Can I admit at times I wanted to smack Charles? How could he not see that Sophie loved him? But we wouldn't have a wonderful book by Erica Vetsch if there wasn't tension between the main characters. I was very pleased that Charles was trying to find the best solution to take care of all his new responsibilities, even while he was trying to still pursue his own dreams. And like so many times in life – both real and in fiction – love changes the dreams that people have for themselves.

Text: Book Club: Book Review of The Indebted Earl; book cover of The Indebted Earl

I would recommend The Indebted Earl. Is it necessary to read the books in order? I think you could probably read them out of order and still really enjoy them. The books are connected by the characters in each book but the stories are separate even though they all take place during the Regency period of English history. There are some events that will be given away if you read them out of order but you will still enjoy them. 

If you enjoy Christian fiction, Christian Romance, Regency fiction, or historical fiction, then The Indebted Earl is one that I would recommend you add to your to-read list. The romance that blossoms between Sophie and Charles is endearing as it grows. And their open arms for the three orphaned girls are encouraging that even when there are awful occurrences, sometimes things work about for the best.

Enter to win March 23 - April 20; The Indebted Earl on a kindle; contest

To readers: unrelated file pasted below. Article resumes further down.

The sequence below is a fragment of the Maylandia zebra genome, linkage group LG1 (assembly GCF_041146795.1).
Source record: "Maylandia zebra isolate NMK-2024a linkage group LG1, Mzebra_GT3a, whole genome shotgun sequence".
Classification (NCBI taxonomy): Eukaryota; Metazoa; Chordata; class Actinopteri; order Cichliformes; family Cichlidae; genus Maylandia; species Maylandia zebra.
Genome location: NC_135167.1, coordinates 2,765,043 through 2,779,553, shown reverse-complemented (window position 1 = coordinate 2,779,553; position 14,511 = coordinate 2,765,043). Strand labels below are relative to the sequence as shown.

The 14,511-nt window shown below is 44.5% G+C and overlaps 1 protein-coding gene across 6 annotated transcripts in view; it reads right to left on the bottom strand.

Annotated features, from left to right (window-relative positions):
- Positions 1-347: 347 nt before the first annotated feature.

Thursday, March 25, 2021

Crafts: V is for Vacation

 Crafts: V is for Vacation; A Mom's Quest to Teach logo; background vacation clipart

This post contains affiliate links. For more information, please see my Terms of Use and Disclosure Policy page. Thank you.

Learning the letters is such an important step for our children. Creating fun ways to reinforce their memory of the letters is one way we as parents can help them on their journey to become well-educated citizens. In this craft, our children used scrapbooking pictures to decorate the letter V to represent an imaginary vacation trip. 



1. Gather all your materials.

scissors, construction paper, glue stick, scrapbook paper

2. Either pre-cut the necessary components or have your children cut the letter and pieces you will need to include on your craft. 

3. Glue the letter onto the construction paper. 

gluing on the letter v

4. Ask your children to pick out the images they will use on their craft. 

scrapbook paper images of trains, planes, suitcases

5. Glue the vacation images onto the letter. 

gluing scrapbook travel images onto a large letter v

6. Display the craft when the glue is dry. 

Crafts V is for Vacation A Mom's Quest to Teach; V craft; suitcase clip art

You can easily tie this craft into a discussion of an upcoming vacation or looking through vacation photographs from the previous year or years. This V is for Vacation craft could also be used as part of a geography lesson where children would pick images from a specific country to place on their letter rather than just vacation-themed ones.  Personally, we love the geography lessons from Let's Go Geography which we reviewed in 2020. 

Friday, March 12, 2021

Crafts: Penguin Paper Bag Puppet

Crafts: Penguin Paper Bag Puppet; A Mom's Quest to Teach Logo; clip art penguin background

This post contains affiliate links. For more information, please see my Terms of Use and Disclosure Policy page. Thank you.

After reading Tacky the Penguin as part of our daughter's kindergarten curriculum from My Father's World, I couldn't help but want to make new paper bag puppets with our children. Our children love making paper bag puppets such as a shark or even Wonder Woman. So, they were very excited to see this new craft endeavor.